But now I’m reading here that YA publishers don’t want marketing plans, and in fact, bristle at the notion. This is pretty much the opposite from what my agent told me, and now I’m nervous. Anybody have thoughts?

    LurkerMonkey

  7. Anonymous said:

    Editor A is talking about the book — the subject, the characters, the voice.

    Editor B is talking about all the peripheral stuff, don’t mention Oprah, don’t include your own illustrations, etc…

    So Editor B must be an editor that accepts nonagented material? Surely AGENTS aren’t making those terrible “Oprah will love this” propostiions, are they?

  8. Stuart said:

    So, my YA “Harry Potter meets the Troll beneath the bridge” yarn is not going to go over well? But he’s such a nice troll, not like his internet cousins….

    Kristin, are you meeting with any (epic) Fantasy editotrs this week?

  9. desponding in the west said:

    Hey, how about the Troll on the Internet, kind of Tron meets Shrek…wait he was an ogre wasn’t he?
    I too would be really interested in hearing if editors are still taking epic fantasy or anything Jordanesque these days.

  10. Anonymous said:

    Kristin:

    About how long should a novel from a new writer be for the teen market? I heard an agent at a Surrey Writers’ Conference a couple years ago say 60,000 words.

    Mark in the Seattle area

  11. Lorilei said:

    I randomly came across your blog (via an interview) by Googling DPI. I just applied to the program and have yet to hear back. Could you spare some advice in the event that I don’t get in? I really want to stay in the Houston area but I’m having a hard time finding any book publishing companies. Also, if I do get lucky and find one, I’m not sure how to get my foot in the door.

    Thanks!
    Lorilei Espinola
    [email protected]

  12. Anonymous said:

    Lurker: I wouldn’t be nervous. If you went with a reputable agent with contacts, I’m sure he knows what the particular editor in question would be interested in. Trust your agent.

    Anon requesting high concept… your question was answered in the comments to Friday’s blog.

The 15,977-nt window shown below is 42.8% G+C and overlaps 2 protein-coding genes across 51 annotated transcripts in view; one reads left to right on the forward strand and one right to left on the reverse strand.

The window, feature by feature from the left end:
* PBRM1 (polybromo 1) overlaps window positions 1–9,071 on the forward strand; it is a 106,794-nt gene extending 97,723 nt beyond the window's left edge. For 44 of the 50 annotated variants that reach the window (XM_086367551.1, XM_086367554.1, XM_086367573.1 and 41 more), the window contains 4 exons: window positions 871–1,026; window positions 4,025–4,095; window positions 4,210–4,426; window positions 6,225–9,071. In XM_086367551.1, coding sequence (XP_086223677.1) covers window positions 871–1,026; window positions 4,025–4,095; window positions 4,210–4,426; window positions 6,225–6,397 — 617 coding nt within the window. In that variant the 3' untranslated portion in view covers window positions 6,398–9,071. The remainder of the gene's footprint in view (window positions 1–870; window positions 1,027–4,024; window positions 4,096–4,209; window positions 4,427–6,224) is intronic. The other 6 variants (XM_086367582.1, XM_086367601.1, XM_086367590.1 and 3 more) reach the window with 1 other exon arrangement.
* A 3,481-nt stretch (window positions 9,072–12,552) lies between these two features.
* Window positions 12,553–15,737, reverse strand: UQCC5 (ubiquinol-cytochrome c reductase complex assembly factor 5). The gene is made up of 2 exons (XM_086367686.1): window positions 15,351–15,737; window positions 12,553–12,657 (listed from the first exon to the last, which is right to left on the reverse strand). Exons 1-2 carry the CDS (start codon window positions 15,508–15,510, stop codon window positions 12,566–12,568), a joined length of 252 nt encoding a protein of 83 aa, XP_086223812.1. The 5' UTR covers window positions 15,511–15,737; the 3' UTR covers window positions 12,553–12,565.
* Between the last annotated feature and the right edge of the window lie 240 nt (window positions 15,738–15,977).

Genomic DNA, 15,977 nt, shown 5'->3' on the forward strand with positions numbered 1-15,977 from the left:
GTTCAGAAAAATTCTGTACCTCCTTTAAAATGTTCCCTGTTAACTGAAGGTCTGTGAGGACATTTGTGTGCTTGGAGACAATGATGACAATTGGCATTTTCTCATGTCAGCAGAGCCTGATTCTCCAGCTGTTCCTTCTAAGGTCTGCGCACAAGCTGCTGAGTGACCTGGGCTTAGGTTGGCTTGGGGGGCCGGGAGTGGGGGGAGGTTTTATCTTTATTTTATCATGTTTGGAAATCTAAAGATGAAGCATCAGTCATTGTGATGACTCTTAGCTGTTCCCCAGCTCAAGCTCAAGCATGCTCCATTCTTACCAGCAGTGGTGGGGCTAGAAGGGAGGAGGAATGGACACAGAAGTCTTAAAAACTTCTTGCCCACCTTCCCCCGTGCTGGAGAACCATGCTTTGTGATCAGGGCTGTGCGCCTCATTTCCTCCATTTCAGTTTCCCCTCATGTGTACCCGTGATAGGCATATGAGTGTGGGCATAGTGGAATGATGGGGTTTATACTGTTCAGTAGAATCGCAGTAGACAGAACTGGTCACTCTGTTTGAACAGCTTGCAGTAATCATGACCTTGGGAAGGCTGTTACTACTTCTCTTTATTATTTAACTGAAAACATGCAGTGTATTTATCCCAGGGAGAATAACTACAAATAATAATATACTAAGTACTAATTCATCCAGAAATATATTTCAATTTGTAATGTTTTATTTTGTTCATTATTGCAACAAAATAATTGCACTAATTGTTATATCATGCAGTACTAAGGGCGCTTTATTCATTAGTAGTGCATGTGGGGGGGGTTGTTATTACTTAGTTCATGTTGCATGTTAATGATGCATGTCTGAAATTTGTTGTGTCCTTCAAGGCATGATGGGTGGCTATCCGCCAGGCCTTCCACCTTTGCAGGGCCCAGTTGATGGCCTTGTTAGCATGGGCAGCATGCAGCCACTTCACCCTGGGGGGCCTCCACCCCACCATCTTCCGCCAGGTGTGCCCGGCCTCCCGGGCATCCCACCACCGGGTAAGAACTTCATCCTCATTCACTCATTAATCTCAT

Personally, I’m pleased to know that no two editors are the same. Not only does this mirror the reality of no two readers being the same, but it allows writers to pretty much tell whatever story they want.

    As for the marketing issue… even if a publisher asks for your input in how to market the book, don’t argue with them about the best methods. That is NOT going to go over well. And I don’t think Kristin was saying not to market yourself at all; in fact, a previous post indicated that we should all have websites for soon-to-be released work.

  13. Anonymous said:

    “And the adage couldn’t be more true that no two editors are ever alike.”

    They are alike? Ever alike? Oh… never 🙂 It’s nice to see that even agents have the minor typo now and then. Still, I will be very careful with my query letters, since there is a far greater need for proper spelling in them 🙂

  14. La Gringa said:

    The number one thing guaranteed to make you in-house publicist hate you without ever having met you is to email her or call her and say “I think this book is perfect for Oprah.”

    Because I have made voodoo dolls of authors who have done that to me.

    🙂

    Colleen

  15. Editor said:

    @ the last “Anonymous”: She had it right, you had it wrong. You can’t say “no two editors are never alike.” You can, however, say “no two editors are ever alike.”
    But nice try.